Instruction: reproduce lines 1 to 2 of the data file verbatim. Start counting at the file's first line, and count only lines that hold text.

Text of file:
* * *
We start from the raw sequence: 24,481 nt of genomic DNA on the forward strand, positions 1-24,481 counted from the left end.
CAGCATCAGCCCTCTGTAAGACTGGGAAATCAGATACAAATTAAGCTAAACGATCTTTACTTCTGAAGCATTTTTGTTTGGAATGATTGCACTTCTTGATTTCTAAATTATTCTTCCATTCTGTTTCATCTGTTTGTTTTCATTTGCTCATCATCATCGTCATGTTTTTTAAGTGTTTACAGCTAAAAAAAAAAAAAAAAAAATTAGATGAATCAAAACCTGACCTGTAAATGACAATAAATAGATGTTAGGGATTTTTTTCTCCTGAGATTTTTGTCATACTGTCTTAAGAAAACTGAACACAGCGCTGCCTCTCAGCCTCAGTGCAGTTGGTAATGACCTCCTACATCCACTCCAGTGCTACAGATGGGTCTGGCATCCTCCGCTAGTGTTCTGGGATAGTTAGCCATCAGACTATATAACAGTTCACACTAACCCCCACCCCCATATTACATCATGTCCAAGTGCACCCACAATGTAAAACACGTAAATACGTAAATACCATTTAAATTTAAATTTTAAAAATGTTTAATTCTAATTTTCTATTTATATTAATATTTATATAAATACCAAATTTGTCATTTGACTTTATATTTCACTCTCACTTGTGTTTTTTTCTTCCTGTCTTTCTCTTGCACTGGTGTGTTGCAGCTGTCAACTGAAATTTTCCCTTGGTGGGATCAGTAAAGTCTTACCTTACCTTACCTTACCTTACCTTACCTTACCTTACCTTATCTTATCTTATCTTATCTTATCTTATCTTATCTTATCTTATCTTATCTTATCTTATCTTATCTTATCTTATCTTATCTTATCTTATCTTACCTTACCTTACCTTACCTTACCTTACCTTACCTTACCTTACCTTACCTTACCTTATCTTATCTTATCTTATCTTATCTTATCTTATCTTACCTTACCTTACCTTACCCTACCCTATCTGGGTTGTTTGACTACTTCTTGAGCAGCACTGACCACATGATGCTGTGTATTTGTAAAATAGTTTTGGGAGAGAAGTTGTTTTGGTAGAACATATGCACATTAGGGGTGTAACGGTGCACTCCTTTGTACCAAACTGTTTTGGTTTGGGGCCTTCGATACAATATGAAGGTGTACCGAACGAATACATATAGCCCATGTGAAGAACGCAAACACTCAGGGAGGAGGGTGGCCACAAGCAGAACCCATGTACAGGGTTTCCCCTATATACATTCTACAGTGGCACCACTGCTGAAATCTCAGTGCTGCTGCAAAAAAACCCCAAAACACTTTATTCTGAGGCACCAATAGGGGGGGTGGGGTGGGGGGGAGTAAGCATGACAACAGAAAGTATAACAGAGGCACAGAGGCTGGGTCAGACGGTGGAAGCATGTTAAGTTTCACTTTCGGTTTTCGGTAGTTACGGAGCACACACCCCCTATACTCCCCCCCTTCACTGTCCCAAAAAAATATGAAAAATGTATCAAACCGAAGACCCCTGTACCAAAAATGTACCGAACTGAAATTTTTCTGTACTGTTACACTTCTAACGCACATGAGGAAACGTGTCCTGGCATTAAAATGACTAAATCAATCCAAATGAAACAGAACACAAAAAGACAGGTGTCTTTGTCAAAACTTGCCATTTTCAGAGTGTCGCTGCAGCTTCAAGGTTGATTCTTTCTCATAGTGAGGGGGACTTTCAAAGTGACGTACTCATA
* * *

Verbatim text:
We start from the raw sequence: 24,481 nt of genomic DNA on the forward strand, positions 1-24,481 counted from the left end.
CAGCATCAGCCCTCTGTAAGACTGGGAAATCAGATACAAATTAAGCTAAACGATCTTTACTTCTGAAGCATTTTTGTTTGGAATGATTGCACTTCTTGATTTCTAAATTATTCTTCCATTCTGTTTCATCTGTTTGTTTTCATTTGCTCATCATCATCGTCATGTTTTTTAAGTGTTTACAGCTAAAAAAAAAAAAAAAAAAATTAGATGAATCAAAACCTGACCTGTAAATGACAATAAATAGATGTTAGGGATTTTTTTCTCCTGAGATTTTTGTCATACTGTCTTAAGAAAACTGAACACAGCGCTGCCTCTCAGCCTCAGTGCAGTTGGTAATGACCTCCTACATCCACTCCAGTGCTACAGATGGGTCTGGCATCCTCCGCTAGTGTTCTGGGATAGTTAGCCATCAGACTATATAACAGTTCACACTAACCCCCACCCCCATATTACATCATGTCCAAGTGCACCCACAATGTAAAACACGTAAATACGTAAATACCATTTAAATTTAAATTTTAAAAATGTTTAATTCTAATTTTCTATTTATATTAATATTTATATAAATACCAAATTTGTCATTTGACTTTATATTTCACTCTCACTTGTGTTTTTTTCTTCCTGTCTTTCTCTTGCACTGGTGTGTTGCAGCTGTCAACTGAAATTTTCCCTTGGTGGGATCAGTAAAGTCTTACCTTACCTTACCTTACCTTACCTTACCTTACCTTACCTTATCTTATCTTATCTTATCTTATCTTATCTTATCTTATCTTATCTTATCTTATCTTATCTTATCTTATCTTATCTTATCTTATCTTATCTTACCTTACCTTACCTTACCTTACCTTACCTTACCTTACCTTACCTTACCTTACCTTATCTTATCTTATCTTATCTTATCTTATCTTATCTTACCTTACCTTACCTTACCCTACCCTATCTGGGTTGTTTGACTACTTCTTGAGCAGCACTGACCACATGATGCTGTGTATTTGTAAAATAGTTTTGGGAGAGAAGTTGTTTTGGTAGAACATATGCACATTAGGGGTGTAACGGTGCACTCCTTTGTACCAAACTGTTTTGGTTTGGGGCCTTCGATACAATATGAAGGTGTACCGAACGAATACATATAGCCCATGTGAAGAACGCAAACACTCAGGGAGGAGGGTGGCCACAAGCAGAACCCATGTACAGGGTTTCCCCTATATACATTCTACAGTGGCACCACTGCTGAAATCTCAGTGCTGCTGCAAAAAAACCCCAAAACACTTTATTCTGAGGCACCAATAGGGGGGGTGGGGTGGGGGGGAGTAAGCATGACAACAGAAAGTATAACAGAGGCACAGAGGCTGGGTCAGACGGTGGAAGCATGTTAAGTTTCACTTTCGGTTTTCGGTAGTTACGGAGCACACACCCCCTATACTCCCCCCCTTCACTGTCCCAAAAAAATATGAAAAATGTATCAAACCGAAGACCCCTGTACCAAAAATGTACCGAACTGAAATTTTTCTGTACTGTTACACTTCTAACGCACATGAGGAAACGTGTCCTGGCATTAAAATGACTAAATCAATCCAAATGAAACAGAACACAAAAAGACAGGTGTCTTTGTCAAAACTTGCCATTTTCAGAGTGTCGCTGCAGCTTCAAGGTTGATTCTTTCTCATAGTGAGGGGGACTTTCAAAGTGACGTACTCATA